I trust some salespeople more than others – and I’m more likely to buy from folks I trust, of course. What inspires my trust in a salesperson? Things like knowing what you’re talking about and being able to address my questions completely and concisely helps, of course. But I’ve found that the number one factor for me to trust somebody I’m meeting for the first time is this: do they demonstrate respect for where I’m coming from, no matter what?
This is applicable to many situations outside of sales, of course. When discussing a disagreement with somebody, I find the same pattern: the more the other person demonstrates respect for me and my point of view – even if they strongly disagree with it – the more likely I am to listen to them and try to find common ground with them.
When somebody is all about their message, their point of view, what they have to say above all … I tune out. They’ve lost me, because they’ve shown no active respect for my thoughts. Let’s say that Religious-Believer X hasn’t been outright disrespectful about the fact that I am an atheist while they talk to me about why I should learn more about their beliefs, and Car-Salesperson-Y has asked me lots of painstaking questions about what I would need in a car, and taken note of my responses. That’s nice and all, but it won’t win my trust – because the discussion is still on their turf; it’s still revolving around the way they see things, i.e., me possibly taking up the religious belief or buying a car.
What’s in it for me?
How willing are these people to see things as I see them? As in, “I’m not looking for a religion to believe in,” or “I’m not really ready to buy a car right now” – how important is this on its own, independent of whether it makes me more or less likely to fulfill their interests? If I express my side of things and notice that what I say is ignored or passed over, BAM! I know right away that they do not deserve my attention. In a world of so much information, options, offers, and sales pitches all over, it’s nice sometimes to have a quick litmus test to weed out people that aren’t worth your time.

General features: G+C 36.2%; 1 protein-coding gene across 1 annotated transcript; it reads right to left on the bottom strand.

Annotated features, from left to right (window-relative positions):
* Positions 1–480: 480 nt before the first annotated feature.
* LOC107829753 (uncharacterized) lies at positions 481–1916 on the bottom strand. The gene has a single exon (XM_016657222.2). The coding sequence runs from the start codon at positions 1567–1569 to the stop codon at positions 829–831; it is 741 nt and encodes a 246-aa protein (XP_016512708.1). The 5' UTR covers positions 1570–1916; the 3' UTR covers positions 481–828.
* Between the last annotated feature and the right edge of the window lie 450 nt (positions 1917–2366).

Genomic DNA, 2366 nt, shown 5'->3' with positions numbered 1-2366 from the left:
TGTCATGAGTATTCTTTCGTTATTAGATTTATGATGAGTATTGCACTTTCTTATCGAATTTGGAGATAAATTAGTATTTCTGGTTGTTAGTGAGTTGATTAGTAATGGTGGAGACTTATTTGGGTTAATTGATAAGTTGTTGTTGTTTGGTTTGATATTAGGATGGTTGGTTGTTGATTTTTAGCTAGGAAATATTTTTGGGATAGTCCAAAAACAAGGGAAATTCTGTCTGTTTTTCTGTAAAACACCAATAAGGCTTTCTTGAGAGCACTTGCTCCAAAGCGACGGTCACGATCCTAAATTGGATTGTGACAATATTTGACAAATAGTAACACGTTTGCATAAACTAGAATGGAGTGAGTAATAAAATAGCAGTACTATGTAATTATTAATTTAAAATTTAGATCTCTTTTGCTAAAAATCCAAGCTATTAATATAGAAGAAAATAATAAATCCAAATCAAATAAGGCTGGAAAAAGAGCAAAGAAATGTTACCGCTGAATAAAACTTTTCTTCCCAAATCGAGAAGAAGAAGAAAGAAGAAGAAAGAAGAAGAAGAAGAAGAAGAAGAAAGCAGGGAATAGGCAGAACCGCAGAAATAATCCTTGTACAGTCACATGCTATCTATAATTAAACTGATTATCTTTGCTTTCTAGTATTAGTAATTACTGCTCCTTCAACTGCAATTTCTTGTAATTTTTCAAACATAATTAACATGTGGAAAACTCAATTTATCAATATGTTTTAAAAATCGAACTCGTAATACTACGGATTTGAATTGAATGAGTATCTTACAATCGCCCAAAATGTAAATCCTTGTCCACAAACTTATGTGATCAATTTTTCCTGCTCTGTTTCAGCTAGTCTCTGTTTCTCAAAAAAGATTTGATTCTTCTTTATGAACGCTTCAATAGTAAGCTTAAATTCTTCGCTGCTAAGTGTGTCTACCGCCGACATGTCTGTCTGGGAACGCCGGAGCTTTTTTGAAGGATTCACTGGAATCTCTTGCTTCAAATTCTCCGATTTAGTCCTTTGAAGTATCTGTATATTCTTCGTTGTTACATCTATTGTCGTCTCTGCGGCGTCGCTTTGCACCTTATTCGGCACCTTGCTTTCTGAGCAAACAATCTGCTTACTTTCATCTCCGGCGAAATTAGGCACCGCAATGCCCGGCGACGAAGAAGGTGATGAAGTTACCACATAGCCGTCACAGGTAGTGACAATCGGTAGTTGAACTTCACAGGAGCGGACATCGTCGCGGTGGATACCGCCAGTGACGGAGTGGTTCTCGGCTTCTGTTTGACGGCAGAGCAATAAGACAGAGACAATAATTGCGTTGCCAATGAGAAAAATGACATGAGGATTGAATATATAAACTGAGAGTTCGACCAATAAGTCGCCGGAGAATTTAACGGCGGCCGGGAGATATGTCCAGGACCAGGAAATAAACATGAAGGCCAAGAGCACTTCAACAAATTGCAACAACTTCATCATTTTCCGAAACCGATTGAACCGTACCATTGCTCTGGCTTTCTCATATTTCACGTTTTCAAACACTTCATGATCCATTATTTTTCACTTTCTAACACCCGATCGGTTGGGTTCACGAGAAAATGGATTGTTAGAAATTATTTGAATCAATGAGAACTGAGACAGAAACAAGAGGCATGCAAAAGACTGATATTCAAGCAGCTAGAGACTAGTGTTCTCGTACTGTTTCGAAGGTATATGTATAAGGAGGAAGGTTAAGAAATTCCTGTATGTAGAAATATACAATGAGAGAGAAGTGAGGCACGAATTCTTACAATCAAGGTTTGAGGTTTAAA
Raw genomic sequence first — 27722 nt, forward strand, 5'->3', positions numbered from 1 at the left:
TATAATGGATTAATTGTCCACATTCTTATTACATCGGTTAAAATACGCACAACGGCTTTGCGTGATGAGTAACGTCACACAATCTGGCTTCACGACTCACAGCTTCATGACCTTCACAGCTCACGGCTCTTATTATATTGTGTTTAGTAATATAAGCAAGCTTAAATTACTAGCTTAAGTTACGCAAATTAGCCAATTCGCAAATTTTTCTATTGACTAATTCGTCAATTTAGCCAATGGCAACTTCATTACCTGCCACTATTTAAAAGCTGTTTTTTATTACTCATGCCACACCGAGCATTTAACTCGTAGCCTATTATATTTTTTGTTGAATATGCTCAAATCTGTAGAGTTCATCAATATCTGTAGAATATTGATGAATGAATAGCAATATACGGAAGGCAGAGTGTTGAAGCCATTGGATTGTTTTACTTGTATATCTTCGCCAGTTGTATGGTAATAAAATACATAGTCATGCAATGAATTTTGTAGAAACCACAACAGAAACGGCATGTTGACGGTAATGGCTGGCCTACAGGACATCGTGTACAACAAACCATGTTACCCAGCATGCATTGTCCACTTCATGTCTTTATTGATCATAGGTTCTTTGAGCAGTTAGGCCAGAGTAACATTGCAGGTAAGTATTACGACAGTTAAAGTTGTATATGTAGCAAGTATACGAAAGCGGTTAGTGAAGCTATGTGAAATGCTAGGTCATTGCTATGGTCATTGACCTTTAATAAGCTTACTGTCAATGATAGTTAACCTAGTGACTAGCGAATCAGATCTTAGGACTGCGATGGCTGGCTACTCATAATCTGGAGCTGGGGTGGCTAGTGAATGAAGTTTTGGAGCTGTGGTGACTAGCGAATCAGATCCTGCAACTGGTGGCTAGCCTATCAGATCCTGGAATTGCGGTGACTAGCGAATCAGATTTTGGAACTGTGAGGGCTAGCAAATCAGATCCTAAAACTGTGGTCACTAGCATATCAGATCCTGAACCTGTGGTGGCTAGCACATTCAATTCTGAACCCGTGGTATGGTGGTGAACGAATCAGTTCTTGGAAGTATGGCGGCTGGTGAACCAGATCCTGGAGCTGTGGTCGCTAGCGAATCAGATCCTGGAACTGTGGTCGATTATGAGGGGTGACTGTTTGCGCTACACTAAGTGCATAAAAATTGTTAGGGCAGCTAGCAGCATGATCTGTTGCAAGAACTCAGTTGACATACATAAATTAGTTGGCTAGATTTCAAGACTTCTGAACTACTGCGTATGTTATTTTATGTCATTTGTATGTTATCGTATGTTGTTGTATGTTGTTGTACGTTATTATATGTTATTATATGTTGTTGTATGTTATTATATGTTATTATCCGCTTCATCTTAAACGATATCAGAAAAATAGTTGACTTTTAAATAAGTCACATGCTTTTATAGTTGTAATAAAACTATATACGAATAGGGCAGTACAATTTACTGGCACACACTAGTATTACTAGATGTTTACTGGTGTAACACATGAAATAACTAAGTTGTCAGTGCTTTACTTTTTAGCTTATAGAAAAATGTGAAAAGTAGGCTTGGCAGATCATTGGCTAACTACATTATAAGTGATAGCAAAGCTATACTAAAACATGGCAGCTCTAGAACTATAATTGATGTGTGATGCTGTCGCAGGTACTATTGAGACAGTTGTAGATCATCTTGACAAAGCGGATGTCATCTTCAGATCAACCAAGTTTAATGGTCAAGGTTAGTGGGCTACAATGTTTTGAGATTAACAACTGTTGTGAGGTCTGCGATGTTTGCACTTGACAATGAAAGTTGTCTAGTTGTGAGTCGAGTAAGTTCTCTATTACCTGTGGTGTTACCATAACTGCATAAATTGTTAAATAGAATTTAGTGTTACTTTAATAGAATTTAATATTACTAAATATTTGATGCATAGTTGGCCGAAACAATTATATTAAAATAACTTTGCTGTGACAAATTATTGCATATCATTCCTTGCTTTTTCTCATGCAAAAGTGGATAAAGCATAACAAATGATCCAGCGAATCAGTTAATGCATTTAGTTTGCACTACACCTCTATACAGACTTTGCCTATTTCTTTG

Let me reinforce something else: The best recognition of my point of view is the recognition the other person takes the initiative to obtain. If my Religious-Believer-X friend asks me outright what my beliefs are, hears the answer, and then engages with me in a way that welcomes my different point of view, I am more likely to trust them and really listen to them because I have seen that it is a habit of theirs to take my feelings into account – thus, greater trust. Car-Salesperson-Y ideally would take their own initiative also to ascertain my current disposition regarding buying and, upon finding out that I’m not ready to buy a car, no longer brings this up; now that it’s no longer an issue, we are free to form a rapport, and if I am ever ready, I can of course bring it up.
This is a big deal: Everything from political debates to romantic disagreements is influenced by this stuff. How eager is the other person to understand you? How eager are you to understand them?
You can always consult yourself about how you feel – but if you don’t have the same respect for what others tell you about how they feel, you will miss out on ways to connect with them, because they will tune you out. And that’s why, as much as possible, you should take the initiative to show respect for the way those you interact with think. It makes you a whole lot more likeable and trustworthy.